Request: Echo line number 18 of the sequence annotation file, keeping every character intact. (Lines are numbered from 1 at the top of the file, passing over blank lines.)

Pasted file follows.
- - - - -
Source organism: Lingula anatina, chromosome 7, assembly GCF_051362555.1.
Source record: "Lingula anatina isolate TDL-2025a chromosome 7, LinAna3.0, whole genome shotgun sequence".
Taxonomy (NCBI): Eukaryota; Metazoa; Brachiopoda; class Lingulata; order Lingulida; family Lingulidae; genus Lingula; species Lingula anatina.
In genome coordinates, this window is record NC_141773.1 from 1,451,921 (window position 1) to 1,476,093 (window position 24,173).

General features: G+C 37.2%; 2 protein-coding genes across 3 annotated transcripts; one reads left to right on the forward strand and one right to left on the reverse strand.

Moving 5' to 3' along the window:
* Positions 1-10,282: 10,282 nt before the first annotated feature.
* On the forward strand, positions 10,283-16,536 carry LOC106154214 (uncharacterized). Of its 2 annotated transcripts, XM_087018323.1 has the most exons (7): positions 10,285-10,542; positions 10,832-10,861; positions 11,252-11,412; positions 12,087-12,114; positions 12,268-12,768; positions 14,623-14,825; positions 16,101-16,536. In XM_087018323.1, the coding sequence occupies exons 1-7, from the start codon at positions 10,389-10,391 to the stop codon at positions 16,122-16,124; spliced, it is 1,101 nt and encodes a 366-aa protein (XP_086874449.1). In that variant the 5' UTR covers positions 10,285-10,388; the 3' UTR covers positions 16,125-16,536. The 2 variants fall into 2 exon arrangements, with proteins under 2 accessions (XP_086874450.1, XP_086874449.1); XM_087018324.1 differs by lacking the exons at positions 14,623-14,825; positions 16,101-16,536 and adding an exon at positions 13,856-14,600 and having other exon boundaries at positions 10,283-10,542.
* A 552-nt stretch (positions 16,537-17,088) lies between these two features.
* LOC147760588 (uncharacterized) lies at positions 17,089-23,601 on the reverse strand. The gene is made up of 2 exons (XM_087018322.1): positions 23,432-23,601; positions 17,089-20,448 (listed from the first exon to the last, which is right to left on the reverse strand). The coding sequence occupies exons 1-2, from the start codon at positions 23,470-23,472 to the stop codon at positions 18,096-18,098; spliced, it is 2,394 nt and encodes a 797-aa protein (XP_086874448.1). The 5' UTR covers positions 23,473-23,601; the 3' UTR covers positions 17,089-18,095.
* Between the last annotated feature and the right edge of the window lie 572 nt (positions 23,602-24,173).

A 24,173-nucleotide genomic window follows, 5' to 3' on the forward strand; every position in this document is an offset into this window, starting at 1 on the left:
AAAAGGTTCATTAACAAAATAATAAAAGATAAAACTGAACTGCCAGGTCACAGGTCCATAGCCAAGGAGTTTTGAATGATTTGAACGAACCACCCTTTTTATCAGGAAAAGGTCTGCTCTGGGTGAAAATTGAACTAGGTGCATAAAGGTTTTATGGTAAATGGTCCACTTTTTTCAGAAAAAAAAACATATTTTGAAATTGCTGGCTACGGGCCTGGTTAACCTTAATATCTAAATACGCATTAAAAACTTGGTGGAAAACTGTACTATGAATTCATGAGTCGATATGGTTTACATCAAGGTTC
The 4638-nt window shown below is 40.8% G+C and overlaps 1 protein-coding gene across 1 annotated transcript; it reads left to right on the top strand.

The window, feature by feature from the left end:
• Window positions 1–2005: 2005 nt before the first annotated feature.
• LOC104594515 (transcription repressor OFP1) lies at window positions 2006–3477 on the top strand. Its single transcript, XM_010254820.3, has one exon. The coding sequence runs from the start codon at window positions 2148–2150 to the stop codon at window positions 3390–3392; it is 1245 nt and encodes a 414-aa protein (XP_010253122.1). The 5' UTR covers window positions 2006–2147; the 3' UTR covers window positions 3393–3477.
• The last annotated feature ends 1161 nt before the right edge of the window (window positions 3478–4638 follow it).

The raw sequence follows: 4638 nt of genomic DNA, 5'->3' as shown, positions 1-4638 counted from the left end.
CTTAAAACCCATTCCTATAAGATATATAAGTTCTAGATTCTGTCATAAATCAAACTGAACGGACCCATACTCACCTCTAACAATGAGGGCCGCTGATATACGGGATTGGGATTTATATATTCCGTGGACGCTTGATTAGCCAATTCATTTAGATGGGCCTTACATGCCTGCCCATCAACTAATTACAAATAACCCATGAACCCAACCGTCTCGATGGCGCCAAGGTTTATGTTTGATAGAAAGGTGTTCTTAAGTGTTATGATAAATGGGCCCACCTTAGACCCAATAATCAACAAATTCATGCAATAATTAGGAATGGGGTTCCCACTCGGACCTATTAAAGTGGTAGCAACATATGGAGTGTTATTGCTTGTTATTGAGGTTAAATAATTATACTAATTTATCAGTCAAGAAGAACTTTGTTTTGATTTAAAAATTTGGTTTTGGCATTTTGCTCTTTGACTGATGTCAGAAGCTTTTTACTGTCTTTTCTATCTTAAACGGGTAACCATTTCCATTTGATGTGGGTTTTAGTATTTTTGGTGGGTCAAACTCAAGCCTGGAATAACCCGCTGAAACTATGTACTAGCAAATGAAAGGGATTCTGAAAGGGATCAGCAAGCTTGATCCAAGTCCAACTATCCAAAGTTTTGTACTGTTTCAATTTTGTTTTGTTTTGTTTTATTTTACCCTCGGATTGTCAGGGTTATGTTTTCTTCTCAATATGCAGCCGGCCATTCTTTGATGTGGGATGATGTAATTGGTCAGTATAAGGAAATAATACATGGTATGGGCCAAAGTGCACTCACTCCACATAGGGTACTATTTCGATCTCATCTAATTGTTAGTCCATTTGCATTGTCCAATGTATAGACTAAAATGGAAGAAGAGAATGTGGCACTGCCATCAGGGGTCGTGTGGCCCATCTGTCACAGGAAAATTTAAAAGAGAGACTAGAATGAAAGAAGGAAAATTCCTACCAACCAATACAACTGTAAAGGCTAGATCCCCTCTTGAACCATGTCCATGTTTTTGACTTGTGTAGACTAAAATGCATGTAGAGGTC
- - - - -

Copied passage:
• The last annotated feature ends 1161 nt before the right edge of the window (window positions 3478–4638 follow it).